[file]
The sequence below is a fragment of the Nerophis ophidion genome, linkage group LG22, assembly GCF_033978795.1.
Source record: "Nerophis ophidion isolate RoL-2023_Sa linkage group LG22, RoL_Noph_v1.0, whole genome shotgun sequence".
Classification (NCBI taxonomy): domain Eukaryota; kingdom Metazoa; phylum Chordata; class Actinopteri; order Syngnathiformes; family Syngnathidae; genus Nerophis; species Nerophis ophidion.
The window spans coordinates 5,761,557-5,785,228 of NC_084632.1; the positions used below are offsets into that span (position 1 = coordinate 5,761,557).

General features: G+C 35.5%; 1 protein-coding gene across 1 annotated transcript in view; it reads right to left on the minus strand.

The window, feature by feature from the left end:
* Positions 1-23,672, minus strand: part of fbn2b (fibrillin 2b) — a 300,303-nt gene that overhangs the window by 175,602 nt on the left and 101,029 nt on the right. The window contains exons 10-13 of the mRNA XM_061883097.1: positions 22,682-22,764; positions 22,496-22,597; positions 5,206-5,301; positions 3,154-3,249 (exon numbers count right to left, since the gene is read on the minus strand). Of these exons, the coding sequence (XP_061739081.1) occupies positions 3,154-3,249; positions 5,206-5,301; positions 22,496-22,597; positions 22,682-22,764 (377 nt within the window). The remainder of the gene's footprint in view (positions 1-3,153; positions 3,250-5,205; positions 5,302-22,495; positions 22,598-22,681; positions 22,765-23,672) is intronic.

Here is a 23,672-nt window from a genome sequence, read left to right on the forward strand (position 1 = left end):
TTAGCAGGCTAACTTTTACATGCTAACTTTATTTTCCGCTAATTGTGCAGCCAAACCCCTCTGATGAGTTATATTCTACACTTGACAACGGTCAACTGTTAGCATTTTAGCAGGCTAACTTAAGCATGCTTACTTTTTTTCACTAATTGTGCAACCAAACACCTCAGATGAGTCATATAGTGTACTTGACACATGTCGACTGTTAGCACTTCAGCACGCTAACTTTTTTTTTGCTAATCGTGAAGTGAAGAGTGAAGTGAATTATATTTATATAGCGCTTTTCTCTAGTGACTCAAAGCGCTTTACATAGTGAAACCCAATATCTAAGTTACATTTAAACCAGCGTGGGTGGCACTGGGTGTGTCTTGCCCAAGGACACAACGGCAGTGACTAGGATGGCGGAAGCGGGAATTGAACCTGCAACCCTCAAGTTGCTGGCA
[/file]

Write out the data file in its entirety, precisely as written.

The sequence below is a fragment of the Nerophis ophidion genome, linkage group LG22, assembly GCF_033978795.1.
Source record: "Nerophis ophidion isolate RoL-2023_Sa linkage group LG22, RoL_Noph_v1.0, whole genome shotgun sequence".
Classification (NCBI taxonomy): domain Eukaryota; kingdom Metazoa; phylum Chordata; class Actinopteri; order Syngnathiformes; family Syngnathidae; genus Nerophis; species Nerophis ophidion.
The window spans coordinates 5,761,557-5,785,228 of NC_084632.1; the positions used below are offsets into that span (position 1 = coordinate 5,761,557).

General features: G+C 35.5%; 1 protein-coding gene across 1 annotated transcript in view; it reads right to left on the minus strand.

The window, feature by feature from the left end:
* Positions 1-23,672, minus strand: part of fbn2b (fibrillin 2b) — a 300,303-nt gene that overhangs the window by 175,602 nt on the left and 101,029 nt on the right. The window contains exons 10-13 of the mRNA XM_061883097.1: positions 22,682-22,764; positions 22,496-22,597; positions 5,206-5,301; positions 3,154-3,249 (exon numbers count right to left, since the gene is read on the minus strand). Of these exons, the coding sequence (XP_061739081.1) occupies positions 3,154-3,249; positions 5,206-5,301; positions 22,496-22,597; positions 22,682-22,764 (377 nt within the window). The remainder of the gene's footprint in view (positions 1-3,153; positions 3,250-5,205; positions 5,302-22,495; positions 22,598-22,681; positions 22,765-23,672) is intronic.

Here is a 23,672-nt window from a genome sequence, read left to right on the forward strand (position 1 = left end):
TTAGCAGGCTAACTTTTACATGCTAACTTTATTTTCCGCTAATTGTGCAGCCAAACCCCTCTGATGAGTTATATTCTACACTTGACAACGGTCAACTGTTAGCATTTTAGCAGGCTAACTTAAGCATGCTTACTTTTTTTCACTAATTGTGCAACCAAACACCTCAGATGAGTCATATAGTGTACTTGACACATGTCGACTGTTAGCACTTCAGCACGCTAACTTTTTTTTTGCTAATCGTGAAGTGAAGAGTGAAGTGAATTATATTTATATAGCGCTTTTCTCTAGTGACTCAAAGCGCTTTACATAGTGAAACCCAATATCTAAGTTACATTTAAACCAGCGTGGGTGGCACTGGGTGTGTCTTGCCCAAGGACACAACGGCAGTGACTAGGATGGCGGAAGCGGGAATTGAACCTGCAACCCTCAAGTTGCTGGCA